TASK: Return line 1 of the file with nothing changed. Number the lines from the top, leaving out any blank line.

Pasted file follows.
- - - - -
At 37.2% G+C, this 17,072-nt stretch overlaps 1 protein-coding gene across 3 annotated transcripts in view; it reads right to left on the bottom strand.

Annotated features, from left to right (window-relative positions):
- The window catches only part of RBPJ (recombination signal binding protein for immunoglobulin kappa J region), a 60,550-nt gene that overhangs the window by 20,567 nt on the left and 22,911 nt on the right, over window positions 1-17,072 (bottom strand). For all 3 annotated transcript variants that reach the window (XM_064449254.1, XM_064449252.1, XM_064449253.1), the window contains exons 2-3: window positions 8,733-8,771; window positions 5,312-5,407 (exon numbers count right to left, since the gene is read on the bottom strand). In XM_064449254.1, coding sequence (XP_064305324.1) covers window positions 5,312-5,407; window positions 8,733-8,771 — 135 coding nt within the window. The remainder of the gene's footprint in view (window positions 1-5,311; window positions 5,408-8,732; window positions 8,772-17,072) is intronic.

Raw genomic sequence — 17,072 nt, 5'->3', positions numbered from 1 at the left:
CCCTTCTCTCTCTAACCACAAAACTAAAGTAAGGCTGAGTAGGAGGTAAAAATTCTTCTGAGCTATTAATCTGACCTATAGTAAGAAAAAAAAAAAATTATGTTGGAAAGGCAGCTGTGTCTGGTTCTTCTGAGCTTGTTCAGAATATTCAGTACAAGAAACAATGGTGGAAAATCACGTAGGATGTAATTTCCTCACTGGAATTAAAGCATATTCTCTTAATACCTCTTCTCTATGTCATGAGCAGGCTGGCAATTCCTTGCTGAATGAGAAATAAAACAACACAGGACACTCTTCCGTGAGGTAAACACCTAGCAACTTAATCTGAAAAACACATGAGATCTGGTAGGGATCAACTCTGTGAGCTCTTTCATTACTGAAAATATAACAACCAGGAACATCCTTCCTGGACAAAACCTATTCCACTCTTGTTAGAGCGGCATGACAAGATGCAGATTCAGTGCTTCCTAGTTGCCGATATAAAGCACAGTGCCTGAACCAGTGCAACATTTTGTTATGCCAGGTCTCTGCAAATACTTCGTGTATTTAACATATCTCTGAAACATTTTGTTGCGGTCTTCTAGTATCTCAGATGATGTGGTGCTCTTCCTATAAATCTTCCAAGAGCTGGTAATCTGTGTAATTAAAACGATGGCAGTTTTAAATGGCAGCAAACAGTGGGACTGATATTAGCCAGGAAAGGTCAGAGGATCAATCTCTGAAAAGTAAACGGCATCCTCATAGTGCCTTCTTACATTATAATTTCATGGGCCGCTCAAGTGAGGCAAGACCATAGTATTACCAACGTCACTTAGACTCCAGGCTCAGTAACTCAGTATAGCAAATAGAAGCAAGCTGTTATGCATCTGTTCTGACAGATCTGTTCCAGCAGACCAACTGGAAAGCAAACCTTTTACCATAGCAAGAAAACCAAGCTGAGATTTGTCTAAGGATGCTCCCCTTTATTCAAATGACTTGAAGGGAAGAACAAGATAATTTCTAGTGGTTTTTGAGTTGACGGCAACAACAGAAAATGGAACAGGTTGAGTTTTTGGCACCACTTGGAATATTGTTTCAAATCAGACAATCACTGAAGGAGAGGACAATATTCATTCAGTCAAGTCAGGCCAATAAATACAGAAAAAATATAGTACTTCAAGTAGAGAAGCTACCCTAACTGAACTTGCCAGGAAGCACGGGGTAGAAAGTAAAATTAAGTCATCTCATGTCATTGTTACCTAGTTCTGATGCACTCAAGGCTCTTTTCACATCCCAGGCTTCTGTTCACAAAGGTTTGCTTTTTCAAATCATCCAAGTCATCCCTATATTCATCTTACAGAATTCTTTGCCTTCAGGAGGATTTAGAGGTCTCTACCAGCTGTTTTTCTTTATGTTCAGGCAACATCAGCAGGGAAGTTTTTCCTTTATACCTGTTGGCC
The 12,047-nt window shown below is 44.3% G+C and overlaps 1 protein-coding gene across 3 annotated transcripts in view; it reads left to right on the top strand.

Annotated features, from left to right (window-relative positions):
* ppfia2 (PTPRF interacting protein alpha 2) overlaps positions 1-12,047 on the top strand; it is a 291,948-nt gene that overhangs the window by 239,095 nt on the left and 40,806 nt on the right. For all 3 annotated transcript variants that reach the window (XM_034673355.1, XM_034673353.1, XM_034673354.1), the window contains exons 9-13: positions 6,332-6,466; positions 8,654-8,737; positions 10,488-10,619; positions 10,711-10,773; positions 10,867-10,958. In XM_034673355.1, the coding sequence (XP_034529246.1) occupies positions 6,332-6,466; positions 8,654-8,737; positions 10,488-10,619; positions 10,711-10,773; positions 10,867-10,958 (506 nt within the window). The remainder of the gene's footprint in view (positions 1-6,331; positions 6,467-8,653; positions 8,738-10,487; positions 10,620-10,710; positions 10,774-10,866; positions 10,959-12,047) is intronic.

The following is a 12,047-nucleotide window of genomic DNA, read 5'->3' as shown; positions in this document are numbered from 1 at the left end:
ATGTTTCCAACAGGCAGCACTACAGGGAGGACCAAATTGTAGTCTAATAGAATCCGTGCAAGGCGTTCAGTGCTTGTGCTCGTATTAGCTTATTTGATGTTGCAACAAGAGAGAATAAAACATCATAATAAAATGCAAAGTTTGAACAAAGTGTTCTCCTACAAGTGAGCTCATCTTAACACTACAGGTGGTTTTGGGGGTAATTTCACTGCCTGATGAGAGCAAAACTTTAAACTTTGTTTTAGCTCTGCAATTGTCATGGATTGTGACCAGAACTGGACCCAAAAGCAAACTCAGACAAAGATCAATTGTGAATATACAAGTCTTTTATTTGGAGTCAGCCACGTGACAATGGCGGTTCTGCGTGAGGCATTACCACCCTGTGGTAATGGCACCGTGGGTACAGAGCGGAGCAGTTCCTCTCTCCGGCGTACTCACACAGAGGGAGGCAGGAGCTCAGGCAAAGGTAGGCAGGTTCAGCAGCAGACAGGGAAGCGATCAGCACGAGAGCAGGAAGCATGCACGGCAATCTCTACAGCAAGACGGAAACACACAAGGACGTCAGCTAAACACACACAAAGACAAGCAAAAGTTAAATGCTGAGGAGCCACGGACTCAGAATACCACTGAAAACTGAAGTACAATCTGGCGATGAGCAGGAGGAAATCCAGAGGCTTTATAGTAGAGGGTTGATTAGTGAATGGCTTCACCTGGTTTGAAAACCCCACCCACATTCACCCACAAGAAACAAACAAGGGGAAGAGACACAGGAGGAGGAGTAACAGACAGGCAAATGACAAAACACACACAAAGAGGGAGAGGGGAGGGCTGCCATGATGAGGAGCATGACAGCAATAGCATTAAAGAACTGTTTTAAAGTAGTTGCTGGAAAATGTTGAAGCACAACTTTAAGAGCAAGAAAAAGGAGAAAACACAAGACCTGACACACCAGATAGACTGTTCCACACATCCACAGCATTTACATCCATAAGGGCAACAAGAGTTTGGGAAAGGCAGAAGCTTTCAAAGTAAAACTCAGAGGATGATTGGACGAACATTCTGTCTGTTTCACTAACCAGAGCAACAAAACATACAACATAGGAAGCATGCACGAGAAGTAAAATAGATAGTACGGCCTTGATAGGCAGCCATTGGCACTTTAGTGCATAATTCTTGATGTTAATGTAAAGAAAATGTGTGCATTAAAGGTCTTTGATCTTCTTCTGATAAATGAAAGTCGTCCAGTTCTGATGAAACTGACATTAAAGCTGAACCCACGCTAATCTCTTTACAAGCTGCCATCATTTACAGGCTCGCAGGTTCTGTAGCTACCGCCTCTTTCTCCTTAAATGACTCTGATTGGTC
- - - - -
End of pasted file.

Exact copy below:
At 37.2% G+C, this 17,072-nt stretch overlaps 1 protein-coding gene across 3 annotated transcripts in view; it reads right to left on the bottom strand.